Improve Your Content Calendar for Twitter Mastery

twitter content calendar

Twitter was established in March 2006. According to Statistica, as of 2Q 2021, Twitter had 206 million monetizable daily active users worldwide. Getting the attention of just a fraction of that number can easily set your business for success.

However, the nature of Twitter makes it hard to use for content marketers due to its short content half-life. Your content gets half of its interactions within 30 minutes. If it does not get that initial engagement, it is highly unlikely that it will get it some other time in the future, as millions of new tweets would have flushed it out of the timeline or searches by then.

It takes careful planning to make your Twitter content calendar effective at drawing engagement and helping with your overall goals. Let’s take a look at some things that can help you:

Mentioning other users

If you’ve ever seen celebrities tagging each other to start a discussion, you’d know that this simple mention easily increases your content’s reach. You want more eyeballs on your content to spotlight your brand. However, when mentioning other users, make sure you are not doing so in an inflammatory way, lest those eyeballs look at your brand negatively!

Leverage trending topics

Anyone who’s ever checked trending topics will see those posts that include all hashtags in an attempt to direct more attention to their content, which is often spammy. Thankfully, because of that shorter half-life, they easily disappear in the tags. Spam aside, you can leverage trending topics to reach audiences who may not be aware of your brand but are interested to know more about a particular topic. Make sure the content you are tagging is relevant to the audience so that you will not be muted or blocked.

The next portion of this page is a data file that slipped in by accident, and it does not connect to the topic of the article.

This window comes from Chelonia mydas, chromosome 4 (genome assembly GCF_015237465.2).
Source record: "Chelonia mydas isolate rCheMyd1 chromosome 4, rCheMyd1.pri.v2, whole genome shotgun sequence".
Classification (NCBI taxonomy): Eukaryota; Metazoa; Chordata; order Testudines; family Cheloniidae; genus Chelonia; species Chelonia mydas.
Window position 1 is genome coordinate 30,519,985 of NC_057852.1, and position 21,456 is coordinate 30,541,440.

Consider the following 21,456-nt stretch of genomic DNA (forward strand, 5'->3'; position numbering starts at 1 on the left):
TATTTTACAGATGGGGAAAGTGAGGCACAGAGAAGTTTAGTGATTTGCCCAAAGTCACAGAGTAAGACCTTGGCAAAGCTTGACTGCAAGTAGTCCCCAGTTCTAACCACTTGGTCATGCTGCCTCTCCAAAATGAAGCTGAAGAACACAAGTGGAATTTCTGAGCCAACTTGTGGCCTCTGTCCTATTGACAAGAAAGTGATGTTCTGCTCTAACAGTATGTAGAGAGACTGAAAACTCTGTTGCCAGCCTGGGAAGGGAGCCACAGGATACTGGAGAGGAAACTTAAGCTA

Unleash the humour

Aside from content aimed at converting leads, you can also inject some humorous tweets into your calendar to build that following, which you can then convert at a later date. Search engine optimization training 101 would tell you to write content for humans, and if there’s one thing to remember about humans, it’s that they don’t like marketers. Most social media users do not like when brands fill up their feed with content that blatantly aims to sell to them, but they do enjoy humorous content and may even be inclined to share them with their followers.

These retweets and quote-retweets may even get you to the Topics section, where you can reach even more users. Keep your branded content to less than 20% of your posts, so that followers will not be inclined to unfollow.

Use graphics and captions that draw attention

Twitter is especially useful for users who are on the go and want to see what’s happening at a glance. They do not go to Twitter to click to read through all the blog posts linked. They will click on those links if the first touchpoint–the graphics and the caption–makes the story seem interesting enough to disrupt their scrolling.

Twitter was famously known for the Twitter crop, which may result in important elements of your post being lost unless users click to see the whole image. To avoid this, design your content keeping the dimensions of the platform in mind, and add a strong caption to go with it.

Twitter can be a powerful part of your content marketing strategy if used properly. For micro-moments and smaller pieces of content, use this platform to drive more engagement to your site.